Presently before the Court is Defendants' motion for summary judgment on the ground that Plaintiff failed to exhaust his administrative remedies with respect to his due process claims arising from the June 25, 1998 hearing.*fn4 III. DISCUSSION

  A. Summary Judgment Standard

  A court should grant a motion for summary judgment only if "there is no genuine issue as to any material fact and when, based upon facts not in dispute, the moving party is entitled to judgment as a matter of law." Bryant v. Maffucci, 923 F.2d 979, 982 (2d Cir. 1991) (citing Celotex Corp. v. Catrett, 477 U.S. 317, 322-23, 106 S.Ct. 2548, 2552-53, 91 L.Ed.2d 265 (1986)). In making this determination, the court must resolve all ambiguities and draw all reasonable inferences in a light most favorable to the non — moving party. See id. (citing United States v. Diebold, Inc., 369 U.S. 654, 655, 82 S.Ct. 993, 994, 8 L.Ed.2d 176 (1962) (per curiam)).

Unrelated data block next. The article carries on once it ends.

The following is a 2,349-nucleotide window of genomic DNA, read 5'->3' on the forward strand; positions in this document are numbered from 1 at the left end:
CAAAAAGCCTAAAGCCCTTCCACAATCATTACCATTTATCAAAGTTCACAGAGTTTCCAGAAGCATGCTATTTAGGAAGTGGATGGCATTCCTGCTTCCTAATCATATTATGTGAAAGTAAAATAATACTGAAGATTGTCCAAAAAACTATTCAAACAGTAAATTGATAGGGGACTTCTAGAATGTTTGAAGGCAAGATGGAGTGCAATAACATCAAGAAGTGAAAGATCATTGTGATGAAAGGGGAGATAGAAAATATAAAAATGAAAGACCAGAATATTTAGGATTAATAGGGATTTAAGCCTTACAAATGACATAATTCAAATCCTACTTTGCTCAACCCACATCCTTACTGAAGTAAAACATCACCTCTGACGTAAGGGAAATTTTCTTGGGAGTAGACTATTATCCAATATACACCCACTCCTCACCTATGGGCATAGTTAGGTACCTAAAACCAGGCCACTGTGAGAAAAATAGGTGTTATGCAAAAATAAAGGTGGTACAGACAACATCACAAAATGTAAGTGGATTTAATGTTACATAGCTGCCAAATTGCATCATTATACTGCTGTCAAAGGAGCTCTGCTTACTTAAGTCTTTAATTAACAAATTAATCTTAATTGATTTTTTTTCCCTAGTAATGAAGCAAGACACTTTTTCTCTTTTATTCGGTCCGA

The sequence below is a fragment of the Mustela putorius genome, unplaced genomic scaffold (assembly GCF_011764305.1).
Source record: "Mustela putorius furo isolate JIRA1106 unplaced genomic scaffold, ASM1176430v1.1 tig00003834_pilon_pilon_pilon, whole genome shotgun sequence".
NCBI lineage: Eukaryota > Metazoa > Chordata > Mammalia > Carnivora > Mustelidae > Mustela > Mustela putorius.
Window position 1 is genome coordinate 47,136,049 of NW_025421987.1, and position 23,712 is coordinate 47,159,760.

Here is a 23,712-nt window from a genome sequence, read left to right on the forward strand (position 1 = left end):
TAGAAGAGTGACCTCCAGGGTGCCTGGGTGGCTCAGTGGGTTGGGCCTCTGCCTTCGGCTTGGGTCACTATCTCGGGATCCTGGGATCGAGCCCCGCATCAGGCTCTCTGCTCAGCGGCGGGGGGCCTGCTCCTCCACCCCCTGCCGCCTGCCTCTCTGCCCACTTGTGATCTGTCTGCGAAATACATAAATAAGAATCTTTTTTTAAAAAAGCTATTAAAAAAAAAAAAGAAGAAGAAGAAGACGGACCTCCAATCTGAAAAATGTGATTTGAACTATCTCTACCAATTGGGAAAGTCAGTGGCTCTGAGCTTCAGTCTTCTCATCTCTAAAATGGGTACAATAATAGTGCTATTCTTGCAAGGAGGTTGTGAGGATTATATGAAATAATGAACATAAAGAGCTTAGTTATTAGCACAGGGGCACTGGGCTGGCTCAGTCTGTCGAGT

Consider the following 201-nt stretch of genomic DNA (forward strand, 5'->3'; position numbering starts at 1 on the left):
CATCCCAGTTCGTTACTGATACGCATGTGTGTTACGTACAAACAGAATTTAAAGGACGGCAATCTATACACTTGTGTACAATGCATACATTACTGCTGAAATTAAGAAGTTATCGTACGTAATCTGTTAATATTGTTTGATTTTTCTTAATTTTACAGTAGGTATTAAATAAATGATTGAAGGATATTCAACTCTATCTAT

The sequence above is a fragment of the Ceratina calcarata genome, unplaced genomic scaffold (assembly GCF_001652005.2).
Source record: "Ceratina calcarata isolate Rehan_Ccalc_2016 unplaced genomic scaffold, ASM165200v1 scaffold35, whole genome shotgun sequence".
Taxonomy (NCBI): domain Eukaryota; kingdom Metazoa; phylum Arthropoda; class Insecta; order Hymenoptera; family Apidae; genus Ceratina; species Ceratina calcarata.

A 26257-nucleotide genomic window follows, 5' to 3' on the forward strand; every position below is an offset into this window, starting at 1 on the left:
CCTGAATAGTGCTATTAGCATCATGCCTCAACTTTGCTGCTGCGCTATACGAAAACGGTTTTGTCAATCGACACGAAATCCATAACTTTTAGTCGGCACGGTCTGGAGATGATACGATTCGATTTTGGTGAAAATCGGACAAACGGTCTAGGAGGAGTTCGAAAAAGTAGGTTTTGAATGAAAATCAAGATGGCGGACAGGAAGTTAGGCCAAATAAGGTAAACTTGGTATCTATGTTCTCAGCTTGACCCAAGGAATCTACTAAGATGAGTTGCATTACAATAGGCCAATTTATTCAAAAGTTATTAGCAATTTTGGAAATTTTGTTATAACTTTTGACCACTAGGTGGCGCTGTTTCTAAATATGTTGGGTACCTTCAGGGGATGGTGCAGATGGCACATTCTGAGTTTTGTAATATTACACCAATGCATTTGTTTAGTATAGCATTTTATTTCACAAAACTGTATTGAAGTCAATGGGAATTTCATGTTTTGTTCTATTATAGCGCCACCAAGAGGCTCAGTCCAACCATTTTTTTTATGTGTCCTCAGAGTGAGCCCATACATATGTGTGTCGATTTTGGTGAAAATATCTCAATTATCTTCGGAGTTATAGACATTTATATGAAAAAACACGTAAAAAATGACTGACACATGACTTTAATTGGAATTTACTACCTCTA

With these standards in mind, the Court will address Plaintiff's claims.

  B. Whether Plaintiff exhausted his administrative remedies with respect to his due process claims*fn5

  The Prison Litigation Reform Act ("PLRA") requires an inmate challenging prison conditions to exhaust available administrative remedies before commencing suit in federal court. See 42 U.S.C. § 1997e(a). The exhaustion requirement applies to due process and retaliation claims. See Ziemba v. Wezner, 366 F.3d 161, 163 (2d Cir. 2004) (citation omitted); see also Rosales v. Bennett, 297 F. Supp.2d 637, 639 (W.D.N.Y. 2004) (citations omitted). The Second Circuit has held that an inmate can satisfy the exhaustion requirement by interceding with prison officials to resolve the claim informally or by proceeding through the statutory prison grievance system. See Ortiz v. McBride, 323 F.3d 191, 194 (2d Cir. 2003) (citing Marvin v. Goord, 255 F.3d 40, 43 n. 3 (2d Cir. 2001)).*fn6 The PLRA requires exhaustion even when an inmate believes that it would be futile. See Wagnoon v. Johnson, No. 02 Civ. 10282, 2004 U.S. Dist. LEXIS 4722, *8 (S.D.N.Y. Mar. 23, 2004) (citation omitted).